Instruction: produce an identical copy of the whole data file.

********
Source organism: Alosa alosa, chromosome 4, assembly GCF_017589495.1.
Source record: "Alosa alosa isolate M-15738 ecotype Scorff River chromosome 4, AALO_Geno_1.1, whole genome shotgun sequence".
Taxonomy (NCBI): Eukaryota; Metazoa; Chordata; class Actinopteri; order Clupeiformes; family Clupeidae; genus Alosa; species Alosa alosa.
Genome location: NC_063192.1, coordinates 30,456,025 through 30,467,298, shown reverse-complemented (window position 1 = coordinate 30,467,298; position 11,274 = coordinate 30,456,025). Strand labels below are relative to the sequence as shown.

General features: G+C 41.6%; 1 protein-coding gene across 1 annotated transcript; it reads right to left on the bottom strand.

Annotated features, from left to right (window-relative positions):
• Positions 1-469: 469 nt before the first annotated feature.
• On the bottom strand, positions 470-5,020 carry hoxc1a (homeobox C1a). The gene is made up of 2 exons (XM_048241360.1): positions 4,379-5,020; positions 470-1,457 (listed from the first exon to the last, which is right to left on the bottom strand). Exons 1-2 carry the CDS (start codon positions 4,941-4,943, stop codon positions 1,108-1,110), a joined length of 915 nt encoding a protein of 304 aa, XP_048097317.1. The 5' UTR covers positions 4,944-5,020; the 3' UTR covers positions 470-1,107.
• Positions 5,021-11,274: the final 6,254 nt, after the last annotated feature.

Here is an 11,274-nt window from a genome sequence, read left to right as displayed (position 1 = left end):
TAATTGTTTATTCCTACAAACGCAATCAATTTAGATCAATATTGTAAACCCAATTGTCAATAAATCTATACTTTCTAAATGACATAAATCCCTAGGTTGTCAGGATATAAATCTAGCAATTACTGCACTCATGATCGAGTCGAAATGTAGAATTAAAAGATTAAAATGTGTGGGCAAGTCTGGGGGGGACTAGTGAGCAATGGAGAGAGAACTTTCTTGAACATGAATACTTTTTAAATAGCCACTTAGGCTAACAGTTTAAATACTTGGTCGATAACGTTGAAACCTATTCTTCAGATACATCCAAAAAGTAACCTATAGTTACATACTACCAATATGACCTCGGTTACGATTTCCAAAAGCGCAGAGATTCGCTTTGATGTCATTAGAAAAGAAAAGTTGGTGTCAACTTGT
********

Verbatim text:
Source organism: Alosa alosa, chromosome 4, assembly GCF_017589495.1.
Source record: "Alosa alosa isolate M-15738 ecotype Scorff River chromosome 4, AALO_Geno_1.1, whole genome shotgun sequence".
Taxonomy (NCBI): Eukaryota; Metazoa; Chordata; class Actinopteri; order Clupeiformes; family Clupeidae; genus Alosa; species Alosa alosa.
Genome location: NC_063192.1, coordinates 30,456,025 through 30,467,298, shown reverse-complemented (window position 1 = coordinate 30,467,298; position 11,274 = coordinate 30,456,025). Strand labels below are relative to the sequence as shown.

General features: G+C 41.6%; 1 protein-coding gene across 1 annotated transcript; it reads right to left on the bottom strand.

Annotated features, from left to right (window-relative positions):
• Positions 1-469: 469 nt before the first annotated feature.
• On the bottom strand, positions 470-5,020 carry hoxc1a (homeobox C1a). The gene is made up of 2 exons (XM_048241360.1): positions 4,379-5,020; positions 470-1,457 (listed from the first exon to the last, which is right to left on the bottom strand). Exons 1-2 carry the CDS (start codon positions 4,941-4,943, stop codon positions 1,108-1,110), a joined length of 915 nt encoding a protein of 304 aa, XP_048097317.1. The 5' UTR covers positions 4,944-5,020; the 3' UTR covers positions 470-1,107.
• Positions 5,021-11,274: the final 6,254 nt, after the last annotated feature.

Here is an 11,274-nt window from a genome sequence, read left to right as displayed (position 1 = left end):
TAATTGTTTATTCCTACAAACGCAATCAATTTAGATCAATATTGTAAACCCAATTGTCAATAAATCTATACTTTCTAAATGACATAAATCCCTAGGTTGTCAGGATATAAATCTAGCAATTACTGCACTCATGATCGAGTCGAAATGTAGAATTAAAAGATTAAAATGTGTGGGCAAGTCTGGGGGGGACTAGTGAGCAATGGAGAGAGAACTTTCTTGAACATGAATACTTTTTAAATAGCCACTTAGGCTAACAGTTTAAATACTTGGTCGATAACGTTGAAACCTATTCTTCAGATACATCCAAAAAGTAACCTATAGTTACATACTACCAATATGACCTCGGTTACGATTTCCAAAAGCGCAGAGATTCGCTTTGATGTCATTAGAAAAGAAAAGTTGGTGTCAACTTGT